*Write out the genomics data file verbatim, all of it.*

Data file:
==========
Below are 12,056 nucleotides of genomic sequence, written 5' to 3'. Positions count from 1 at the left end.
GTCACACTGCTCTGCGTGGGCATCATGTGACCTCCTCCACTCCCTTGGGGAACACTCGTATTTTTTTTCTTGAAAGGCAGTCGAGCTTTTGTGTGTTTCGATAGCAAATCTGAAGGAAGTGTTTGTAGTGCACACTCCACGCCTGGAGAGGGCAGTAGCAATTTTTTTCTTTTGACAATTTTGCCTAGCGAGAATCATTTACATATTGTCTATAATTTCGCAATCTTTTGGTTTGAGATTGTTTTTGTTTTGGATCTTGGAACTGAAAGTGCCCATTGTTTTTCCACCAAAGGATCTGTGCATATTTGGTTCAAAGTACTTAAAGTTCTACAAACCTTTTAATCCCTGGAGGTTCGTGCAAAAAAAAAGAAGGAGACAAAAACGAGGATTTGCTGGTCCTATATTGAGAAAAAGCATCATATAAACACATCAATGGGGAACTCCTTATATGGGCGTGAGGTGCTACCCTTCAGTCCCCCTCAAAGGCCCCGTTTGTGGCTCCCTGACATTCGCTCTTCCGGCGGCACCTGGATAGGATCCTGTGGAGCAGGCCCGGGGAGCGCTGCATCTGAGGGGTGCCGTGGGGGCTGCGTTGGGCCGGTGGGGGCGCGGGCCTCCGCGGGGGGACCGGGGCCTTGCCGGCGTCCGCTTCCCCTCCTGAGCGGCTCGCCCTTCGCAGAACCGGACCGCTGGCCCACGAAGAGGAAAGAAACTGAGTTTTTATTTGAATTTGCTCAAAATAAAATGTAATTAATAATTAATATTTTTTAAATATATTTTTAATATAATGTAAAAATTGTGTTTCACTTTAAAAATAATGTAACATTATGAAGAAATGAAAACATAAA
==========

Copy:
Below are 12,056 nucleotides of genomic sequence, written 5' to 3'. Positions count from 1 at the left end.
GTCACACTGCTCTGCGTGGGCATCATGTGACCTCCTCCACTCCCTTGGGGAACACTCGTATTTTTTTTCTTGAAAGGCAGTCGAGCTTTTGTGTGTTTCGATAGCAAATCTGAAGGAAGTGTTTGTAGTGCACACTCCACGCCTGGAGAGGGCAGTAGCAATTTTTTTCTTTTGACAATTTTGCCTAGCGAGAATCATTTACATATTGTCTATAATTTCGCAATCTTTTGGTTTGAGATTGTTTTTGTTTTGGATCTTGGAACTGAAAGTGCCCATTGTTTTTCCACCAAAGGATCTGTGCATATTTGGTTCAAAGTACTTAAAGTTCTACAAACCTTTTAATCCCTGGAGGTTCGTGCAAAAAAAAAGAAGGAGACAAAAACGAGGATTTGCTGGTCCTATATTGAGAAAAAGCATCATATAAACACATCAATGGGGAACTCCTTATATGGGCGTGAGGTGCTACCCTTCAGTCCCCCTCAAAGGCCCCGTTTGTGGCTCCCTGACATTCGCTCTTCCGGCGGCACCTGGATAGGATCCTGTGGAGCAGGCCCGGGGAGCGCTGCATCTGAGGGGTGCCGTGGGGGCTGCGTTGGGCCGGTGGGGGCGCGGGCCTCCGCGGGGGGACCGGGGCCTTGCCGGCGTCCGCTTCCCCTCCTGAGCGGCTCGCCCTTCGCAGAACCGGACCGCTGGCCCACGAAGAGGAAAGAAACTGAGTTTTTATTTGAATTTGCTCAAAATAAAATGTAATTAATAATTAATATTTTTTAAATATATTTTTAATATAATGTAAAAATTGTGTTTCACTTTAAAAATAATGTAACATTATGAAGAAATGAAAACATAAA